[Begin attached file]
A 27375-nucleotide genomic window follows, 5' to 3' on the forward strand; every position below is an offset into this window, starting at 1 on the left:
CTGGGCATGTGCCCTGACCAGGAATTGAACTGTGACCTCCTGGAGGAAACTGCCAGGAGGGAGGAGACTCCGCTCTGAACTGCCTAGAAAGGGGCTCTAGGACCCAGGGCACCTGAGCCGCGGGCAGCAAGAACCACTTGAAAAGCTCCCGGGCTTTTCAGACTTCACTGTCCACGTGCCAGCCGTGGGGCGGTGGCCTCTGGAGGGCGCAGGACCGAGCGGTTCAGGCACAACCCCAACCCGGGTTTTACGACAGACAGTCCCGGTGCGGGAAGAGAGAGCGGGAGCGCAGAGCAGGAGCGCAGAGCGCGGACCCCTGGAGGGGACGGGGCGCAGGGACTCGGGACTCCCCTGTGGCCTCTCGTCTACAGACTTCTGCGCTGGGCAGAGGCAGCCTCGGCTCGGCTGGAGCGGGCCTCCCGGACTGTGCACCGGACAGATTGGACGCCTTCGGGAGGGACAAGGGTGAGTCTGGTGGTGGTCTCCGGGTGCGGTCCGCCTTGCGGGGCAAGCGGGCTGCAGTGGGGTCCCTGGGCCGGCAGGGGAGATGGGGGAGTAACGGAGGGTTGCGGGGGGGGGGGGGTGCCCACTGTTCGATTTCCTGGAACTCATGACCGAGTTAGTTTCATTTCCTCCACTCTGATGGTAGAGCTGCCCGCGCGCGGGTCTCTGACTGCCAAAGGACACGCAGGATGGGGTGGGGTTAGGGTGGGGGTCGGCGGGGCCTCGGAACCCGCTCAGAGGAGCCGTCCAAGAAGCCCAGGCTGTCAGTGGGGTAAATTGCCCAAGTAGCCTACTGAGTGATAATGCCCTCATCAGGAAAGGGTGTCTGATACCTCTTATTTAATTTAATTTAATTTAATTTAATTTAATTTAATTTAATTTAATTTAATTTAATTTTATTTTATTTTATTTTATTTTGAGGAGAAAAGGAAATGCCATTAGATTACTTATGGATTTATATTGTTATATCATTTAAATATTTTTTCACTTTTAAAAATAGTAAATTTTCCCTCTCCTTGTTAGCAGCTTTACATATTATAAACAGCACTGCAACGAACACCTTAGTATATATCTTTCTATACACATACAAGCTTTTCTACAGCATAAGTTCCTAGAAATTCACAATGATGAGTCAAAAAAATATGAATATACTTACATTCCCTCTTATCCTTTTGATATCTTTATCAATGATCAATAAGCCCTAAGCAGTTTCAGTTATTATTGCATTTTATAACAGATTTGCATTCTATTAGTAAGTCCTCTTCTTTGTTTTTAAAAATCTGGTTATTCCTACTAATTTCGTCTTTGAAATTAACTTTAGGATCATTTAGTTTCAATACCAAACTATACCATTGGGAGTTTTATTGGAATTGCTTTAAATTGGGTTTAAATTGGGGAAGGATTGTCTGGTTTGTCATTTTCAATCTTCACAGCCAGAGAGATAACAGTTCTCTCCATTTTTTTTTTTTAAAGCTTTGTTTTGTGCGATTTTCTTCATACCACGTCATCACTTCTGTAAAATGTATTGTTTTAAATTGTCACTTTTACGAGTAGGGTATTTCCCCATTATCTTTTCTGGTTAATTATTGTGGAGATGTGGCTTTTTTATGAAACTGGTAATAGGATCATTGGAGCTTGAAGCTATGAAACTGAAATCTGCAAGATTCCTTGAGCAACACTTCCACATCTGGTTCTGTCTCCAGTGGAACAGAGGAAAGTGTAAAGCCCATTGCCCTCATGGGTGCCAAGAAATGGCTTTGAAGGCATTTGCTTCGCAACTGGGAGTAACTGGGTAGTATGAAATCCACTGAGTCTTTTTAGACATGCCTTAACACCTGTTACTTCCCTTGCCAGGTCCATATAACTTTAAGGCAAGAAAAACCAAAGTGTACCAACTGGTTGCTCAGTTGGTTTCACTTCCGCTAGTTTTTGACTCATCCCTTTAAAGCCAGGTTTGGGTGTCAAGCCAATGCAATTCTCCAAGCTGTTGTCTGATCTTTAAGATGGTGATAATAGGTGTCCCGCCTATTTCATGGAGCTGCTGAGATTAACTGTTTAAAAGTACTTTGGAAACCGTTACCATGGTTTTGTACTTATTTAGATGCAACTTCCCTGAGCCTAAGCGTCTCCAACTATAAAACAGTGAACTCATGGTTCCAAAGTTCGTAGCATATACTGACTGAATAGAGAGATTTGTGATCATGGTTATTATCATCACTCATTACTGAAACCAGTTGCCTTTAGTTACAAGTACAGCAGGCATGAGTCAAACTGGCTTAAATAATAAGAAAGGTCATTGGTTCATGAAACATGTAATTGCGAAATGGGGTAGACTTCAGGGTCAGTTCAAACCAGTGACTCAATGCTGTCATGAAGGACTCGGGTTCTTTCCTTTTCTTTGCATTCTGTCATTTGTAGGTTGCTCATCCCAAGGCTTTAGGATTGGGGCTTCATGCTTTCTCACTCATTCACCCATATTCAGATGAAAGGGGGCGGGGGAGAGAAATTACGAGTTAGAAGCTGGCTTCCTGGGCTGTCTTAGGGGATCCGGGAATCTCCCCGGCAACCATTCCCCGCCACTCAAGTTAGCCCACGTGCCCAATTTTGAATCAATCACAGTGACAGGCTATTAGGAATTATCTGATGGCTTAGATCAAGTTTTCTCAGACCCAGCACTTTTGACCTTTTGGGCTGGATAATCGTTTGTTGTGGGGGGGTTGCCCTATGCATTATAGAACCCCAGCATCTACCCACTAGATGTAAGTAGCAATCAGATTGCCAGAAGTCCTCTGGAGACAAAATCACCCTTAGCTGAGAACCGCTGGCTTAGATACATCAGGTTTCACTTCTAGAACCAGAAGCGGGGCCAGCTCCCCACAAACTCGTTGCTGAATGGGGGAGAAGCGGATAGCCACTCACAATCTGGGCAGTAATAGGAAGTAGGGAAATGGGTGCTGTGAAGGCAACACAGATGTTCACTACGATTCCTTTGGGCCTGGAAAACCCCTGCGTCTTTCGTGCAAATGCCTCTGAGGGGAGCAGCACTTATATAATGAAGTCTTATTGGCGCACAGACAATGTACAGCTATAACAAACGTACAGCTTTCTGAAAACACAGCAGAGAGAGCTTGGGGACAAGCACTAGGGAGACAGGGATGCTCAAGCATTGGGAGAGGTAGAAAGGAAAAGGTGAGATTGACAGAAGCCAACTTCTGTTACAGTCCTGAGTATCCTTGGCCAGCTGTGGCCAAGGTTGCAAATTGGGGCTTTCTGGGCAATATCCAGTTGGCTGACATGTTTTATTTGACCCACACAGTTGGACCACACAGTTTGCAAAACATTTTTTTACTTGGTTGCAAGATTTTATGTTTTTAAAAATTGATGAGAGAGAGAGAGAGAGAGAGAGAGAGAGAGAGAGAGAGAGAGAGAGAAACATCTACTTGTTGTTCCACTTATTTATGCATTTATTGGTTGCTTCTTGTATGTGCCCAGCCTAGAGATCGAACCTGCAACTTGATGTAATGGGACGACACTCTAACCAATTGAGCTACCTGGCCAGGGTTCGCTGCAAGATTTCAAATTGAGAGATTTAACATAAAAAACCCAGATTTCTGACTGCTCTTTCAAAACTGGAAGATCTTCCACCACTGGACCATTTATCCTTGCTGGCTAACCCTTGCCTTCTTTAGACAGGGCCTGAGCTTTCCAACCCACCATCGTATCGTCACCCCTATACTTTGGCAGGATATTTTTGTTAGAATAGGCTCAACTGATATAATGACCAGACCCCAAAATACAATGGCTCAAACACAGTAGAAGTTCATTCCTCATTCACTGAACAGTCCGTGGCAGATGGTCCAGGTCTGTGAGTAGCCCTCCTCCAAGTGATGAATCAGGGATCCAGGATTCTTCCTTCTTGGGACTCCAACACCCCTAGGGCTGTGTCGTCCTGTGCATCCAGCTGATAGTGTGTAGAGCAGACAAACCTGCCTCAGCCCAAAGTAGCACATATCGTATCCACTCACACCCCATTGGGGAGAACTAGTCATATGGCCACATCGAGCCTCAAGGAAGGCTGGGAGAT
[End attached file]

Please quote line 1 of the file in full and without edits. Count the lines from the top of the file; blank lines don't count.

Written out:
A 27375-nucleotide genomic window follows, 5' to 3' on the forward strand; every position below is an offset into this window, starting at 1 on the left: